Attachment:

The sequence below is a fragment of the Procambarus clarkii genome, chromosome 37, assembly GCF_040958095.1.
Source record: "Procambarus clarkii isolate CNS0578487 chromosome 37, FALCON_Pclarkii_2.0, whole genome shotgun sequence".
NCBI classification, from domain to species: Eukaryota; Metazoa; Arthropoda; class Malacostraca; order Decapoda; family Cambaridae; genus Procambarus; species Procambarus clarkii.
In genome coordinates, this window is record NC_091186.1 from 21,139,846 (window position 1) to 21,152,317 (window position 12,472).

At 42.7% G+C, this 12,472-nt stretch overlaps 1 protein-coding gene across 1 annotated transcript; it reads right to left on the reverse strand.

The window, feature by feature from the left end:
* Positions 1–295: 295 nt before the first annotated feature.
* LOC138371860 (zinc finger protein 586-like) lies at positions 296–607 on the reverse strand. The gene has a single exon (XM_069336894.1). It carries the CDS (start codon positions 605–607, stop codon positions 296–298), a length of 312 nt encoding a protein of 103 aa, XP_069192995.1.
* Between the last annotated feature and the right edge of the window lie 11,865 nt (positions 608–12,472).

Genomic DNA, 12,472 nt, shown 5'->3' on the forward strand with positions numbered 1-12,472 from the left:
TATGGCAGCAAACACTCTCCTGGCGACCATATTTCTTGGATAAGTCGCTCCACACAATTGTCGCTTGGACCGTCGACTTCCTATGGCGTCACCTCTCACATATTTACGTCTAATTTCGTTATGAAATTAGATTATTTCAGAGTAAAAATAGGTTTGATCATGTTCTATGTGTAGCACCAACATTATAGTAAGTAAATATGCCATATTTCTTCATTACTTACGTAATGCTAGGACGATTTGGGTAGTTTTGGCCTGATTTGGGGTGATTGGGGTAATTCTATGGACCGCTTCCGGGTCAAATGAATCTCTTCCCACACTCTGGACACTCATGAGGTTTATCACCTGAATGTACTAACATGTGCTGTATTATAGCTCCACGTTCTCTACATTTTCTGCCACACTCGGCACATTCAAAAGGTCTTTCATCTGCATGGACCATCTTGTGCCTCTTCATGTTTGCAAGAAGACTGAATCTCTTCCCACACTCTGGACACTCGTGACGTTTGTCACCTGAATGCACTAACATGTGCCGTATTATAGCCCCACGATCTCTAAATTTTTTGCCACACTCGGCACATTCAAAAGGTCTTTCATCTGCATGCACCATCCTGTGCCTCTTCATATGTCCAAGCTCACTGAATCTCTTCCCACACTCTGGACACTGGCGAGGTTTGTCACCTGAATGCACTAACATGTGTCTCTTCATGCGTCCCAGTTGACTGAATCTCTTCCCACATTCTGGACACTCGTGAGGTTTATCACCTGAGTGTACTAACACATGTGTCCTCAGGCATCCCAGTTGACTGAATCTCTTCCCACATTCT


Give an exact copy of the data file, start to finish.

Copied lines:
The sequence below is a fragment of the Procambarus clarkii genome, chromosome 37, assembly GCF_040958095.1.
Source record: "Procambarus clarkii isolate CNS0578487 chromosome 37, FALCON_Pclarkii_2.0, whole genome shotgun sequence".
NCBI classification, from domain to species: Eukaryota; Metazoa; Arthropoda; class Malacostraca; order Decapoda; family Cambaridae; genus Procambarus; species Procambarus clarkii.
In genome coordinates, this window is record NC_091186.1 from 21,139,846 (window position 1) to 21,152,317 (window position 12,472).

At 42.7% G+C, this 12,472-nt stretch overlaps 1 protein-coding gene across 1 annotated transcript; it reads right to left on the reverse strand.

The window, feature by feature from the left end:
* Positions 1–295: 295 nt before the first annotated feature.
* LOC138371860 (zinc finger protein 586-like) lies at positions 296–607 on the reverse strand. The gene has a single exon (XM_069336894.1). It carries the CDS (start codon positions 605–607, stop codon positions 296–298), a length of 312 nt encoding a protein of 103 aa, XP_069192995.1.
* Between the last annotated feature and the right edge of the window lie 11,865 nt (positions 608–12,472).

Genomic DNA, 12,472 nt, shown 5'->3' on the forward strand with positions numbered 1-12,472 from the left:
TATGGCAGCAAACACTCTCCTGGCGACCATATTTCTTGGATAAGTCGCTCCACACAATTGTCGCTTGGACCGTCGACTTCCTATGGCGTCACCTCTCACATATTTACGTCTAATTTCGTTATGAAATTAGATTATTTCAGAGTAAAAATAGGTTTGATCATGTTCTATGTGTAGCACCAACATTATAGTAAGTAAATATGCCATATTTCTTCATTACTTACGTAATGCTAGGACGATTTGGGTAGTTTTGGCCTGATTTGGGGTGATTGGGGTAATTCTATGGACCGCTTCCGGGTCAAATGAATCTCTTCCCACACTCTGGACACTCATGAGGTTTATCACCTGAATGTACTAACATGTGCTGTATTATAGCTCCACGTTCTCTACATTTTCTGCCACACTCGGCACATTCAAAAGGTCTTTCATCTGCATGGACCATCTTGTGCCTCTTCATGTTTGCAAGAAGACTGAATCTCTTCCCACACTCTGGACACTCGTGACGTTTGTCACCTGAATGCACTAACATGTGCCGTATTATAGCCCCACGATCTCTAAATTTTTTGCCACACTCGGCACATTCAAAAGGTCTTTCATCTGCATGCACCATCCTGTGCCTCTTCATATGTCCAAGCTCACTGAATCTCTTCCCACACTCTGGACACTGGCGAGGTTTGTCACCTGAATGCACTAACATGTGTCTCTTCATGCGTCCCAGTTGACTGAATCTCTTCCCACATTCTGGACACTCGTGAGGTTTATCACCTGAGTGTACTAACACATGTGTCCTCAGGCATCCCAGTTGACTGAATCTCTTCCCACATTCT